Large, connected formations of units also mean that defending your territory becomes more interesting, as a small gap in your defenses won’t mean an entire army can just waltz through. Of course, sitting your army inside your territory will leave you behind – especially with the introduction of City States. These smaller, autonomous and always AI-controlled territories mix things up for the larger empires. In our game, a nearby City State asked for a barbarian stronghold near them to be cleared out. We dragged our feet a bit, and when we finally arrived, we’d found that another empire had taken care of the problem first, granting them the favor of the City State and leaving us at a disadvantage.
The AI in general has more personality now – the first few rulers we met were fairly gracious, but then when we met Caesar, he was arrogant and demanding. It didn’t take us long to piss him off, and we weren’t trying. Luckily, the player now has an entire host of advisors. When you’re contemplating what to research next, recommended technologies will have icons next to them indicating which advisor recommends what. So if you’re worried about your defenses, listen to the military advisor. Of course, experienced Civ players will follow their own paths to dominance, but it’s a nice extra layer to help out the newbies, and adds a bit of information for even shrewd strategists to use when uncertain of a particular course.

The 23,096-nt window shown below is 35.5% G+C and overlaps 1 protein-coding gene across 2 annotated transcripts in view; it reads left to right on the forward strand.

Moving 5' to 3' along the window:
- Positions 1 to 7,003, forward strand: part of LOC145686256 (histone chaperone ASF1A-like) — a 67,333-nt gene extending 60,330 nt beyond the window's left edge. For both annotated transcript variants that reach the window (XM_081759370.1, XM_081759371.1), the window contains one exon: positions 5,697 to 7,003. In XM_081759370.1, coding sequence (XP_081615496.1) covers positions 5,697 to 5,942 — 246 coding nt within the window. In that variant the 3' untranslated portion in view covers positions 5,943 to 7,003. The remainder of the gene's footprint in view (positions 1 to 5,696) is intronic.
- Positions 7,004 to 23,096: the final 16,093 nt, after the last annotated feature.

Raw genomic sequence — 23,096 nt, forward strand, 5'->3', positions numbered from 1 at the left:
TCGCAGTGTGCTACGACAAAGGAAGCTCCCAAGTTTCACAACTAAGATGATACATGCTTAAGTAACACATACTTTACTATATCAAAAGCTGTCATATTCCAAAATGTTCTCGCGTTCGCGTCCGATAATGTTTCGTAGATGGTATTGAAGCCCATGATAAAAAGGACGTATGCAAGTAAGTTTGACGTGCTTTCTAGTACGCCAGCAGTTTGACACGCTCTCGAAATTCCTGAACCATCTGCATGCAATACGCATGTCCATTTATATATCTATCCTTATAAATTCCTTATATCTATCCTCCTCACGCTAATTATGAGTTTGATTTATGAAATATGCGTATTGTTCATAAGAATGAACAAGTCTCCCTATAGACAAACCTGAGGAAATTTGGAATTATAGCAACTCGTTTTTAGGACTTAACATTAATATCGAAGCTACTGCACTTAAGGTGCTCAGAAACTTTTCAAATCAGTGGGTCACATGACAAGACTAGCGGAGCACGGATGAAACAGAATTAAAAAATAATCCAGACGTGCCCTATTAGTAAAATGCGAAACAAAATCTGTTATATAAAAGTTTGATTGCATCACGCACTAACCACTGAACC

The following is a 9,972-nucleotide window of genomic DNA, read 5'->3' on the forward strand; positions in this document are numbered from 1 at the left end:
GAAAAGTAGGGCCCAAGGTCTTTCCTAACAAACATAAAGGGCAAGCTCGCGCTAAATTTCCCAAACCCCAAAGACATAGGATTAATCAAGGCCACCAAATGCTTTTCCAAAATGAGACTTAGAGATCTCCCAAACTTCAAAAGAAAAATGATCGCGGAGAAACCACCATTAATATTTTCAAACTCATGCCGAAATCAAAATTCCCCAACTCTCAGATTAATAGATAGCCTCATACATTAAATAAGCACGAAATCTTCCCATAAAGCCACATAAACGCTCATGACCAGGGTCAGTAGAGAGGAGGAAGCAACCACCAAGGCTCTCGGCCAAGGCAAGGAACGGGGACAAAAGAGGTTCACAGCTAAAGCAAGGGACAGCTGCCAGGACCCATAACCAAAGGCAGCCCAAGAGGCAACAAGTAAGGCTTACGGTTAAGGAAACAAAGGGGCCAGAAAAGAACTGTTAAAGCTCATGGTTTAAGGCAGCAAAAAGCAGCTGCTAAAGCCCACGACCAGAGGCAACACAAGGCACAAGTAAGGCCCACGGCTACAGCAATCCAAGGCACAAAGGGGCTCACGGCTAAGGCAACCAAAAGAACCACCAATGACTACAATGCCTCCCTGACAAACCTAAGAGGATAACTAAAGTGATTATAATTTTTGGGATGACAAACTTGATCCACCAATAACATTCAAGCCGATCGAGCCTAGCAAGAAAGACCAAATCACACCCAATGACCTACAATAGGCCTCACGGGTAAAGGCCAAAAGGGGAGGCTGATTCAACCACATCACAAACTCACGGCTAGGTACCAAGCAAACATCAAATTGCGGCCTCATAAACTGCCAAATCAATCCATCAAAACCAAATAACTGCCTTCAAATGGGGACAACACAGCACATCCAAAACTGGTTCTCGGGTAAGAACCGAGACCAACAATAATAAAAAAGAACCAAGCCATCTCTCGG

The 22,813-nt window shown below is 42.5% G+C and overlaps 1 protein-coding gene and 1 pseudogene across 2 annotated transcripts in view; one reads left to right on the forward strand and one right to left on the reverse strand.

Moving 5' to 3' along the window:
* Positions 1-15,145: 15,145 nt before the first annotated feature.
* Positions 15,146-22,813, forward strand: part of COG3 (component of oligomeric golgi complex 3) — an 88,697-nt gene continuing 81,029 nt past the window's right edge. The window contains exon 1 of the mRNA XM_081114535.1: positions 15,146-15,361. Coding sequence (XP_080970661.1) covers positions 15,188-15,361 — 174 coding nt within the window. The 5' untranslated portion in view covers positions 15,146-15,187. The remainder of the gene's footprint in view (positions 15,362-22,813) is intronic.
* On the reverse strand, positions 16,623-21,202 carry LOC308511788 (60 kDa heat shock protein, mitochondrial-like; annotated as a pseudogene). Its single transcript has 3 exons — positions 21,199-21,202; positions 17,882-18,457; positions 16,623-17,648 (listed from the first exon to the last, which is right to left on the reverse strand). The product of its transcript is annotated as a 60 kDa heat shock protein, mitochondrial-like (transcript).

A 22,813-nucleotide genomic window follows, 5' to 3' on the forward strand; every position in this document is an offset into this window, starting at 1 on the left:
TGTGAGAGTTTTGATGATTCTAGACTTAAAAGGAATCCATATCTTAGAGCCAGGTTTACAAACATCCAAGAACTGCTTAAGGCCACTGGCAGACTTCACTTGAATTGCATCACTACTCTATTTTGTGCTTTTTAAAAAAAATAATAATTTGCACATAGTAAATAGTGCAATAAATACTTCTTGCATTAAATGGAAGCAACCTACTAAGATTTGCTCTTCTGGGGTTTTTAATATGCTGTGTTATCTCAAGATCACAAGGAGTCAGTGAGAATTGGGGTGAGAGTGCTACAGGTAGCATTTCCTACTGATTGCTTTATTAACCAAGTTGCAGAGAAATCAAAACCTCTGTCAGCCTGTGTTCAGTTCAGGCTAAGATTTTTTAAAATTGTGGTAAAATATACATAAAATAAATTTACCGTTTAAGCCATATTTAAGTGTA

Above: Diplomacy is more complex now, with shared research and City States adding more opportunities for collaboration... and more chances to backstab
It would be odd to see any sequel that doesn’t improve on the visual front, and Civ V certainly accomplishes this, even if it’s not a massive face-lift. Or, more accurately, it’s not a massively obvious upgrade. The changes lie in the small details. Puffs of smoke as cannon and rifles fire, the crisp textures of simple mountain and field tiles, and the glittering shimmer of the Sun’s reflection on the ocean waves all add up to a pleasing visual palette. The fog of war is even literally fog – and the billowing swaths look damn good. Combine the purely higher detail graphics with an uncluttered interface and you’ve got a Civ game that tingles the senses while getting out of the way to let your brain focus on strategy.
Above: Zooming in reveals intricate unit details
We found the transition from Civ IV to be quite easy despite the considerable interface changes. We’re sure that some hardcore Civ fans will find things to grumble about – but we’re betting these grumbles will fade once the ease-of-use settles in. We didn’t get a chance to get stomped in multiplayer (and we would get stomped), so we don’t yet know how all these changes will play out in the online arena. We’re also not sure if all the little changes will add up to something players will consider worthy of a full-sequel, since these are the types of things that need time for the community to play with and discover how much deeper the series has truly gotten. Either way, Civ V still proves to be a time-compressor – those three hours of hands on time were over before we were ready to stop playing.
Aug 5, 2010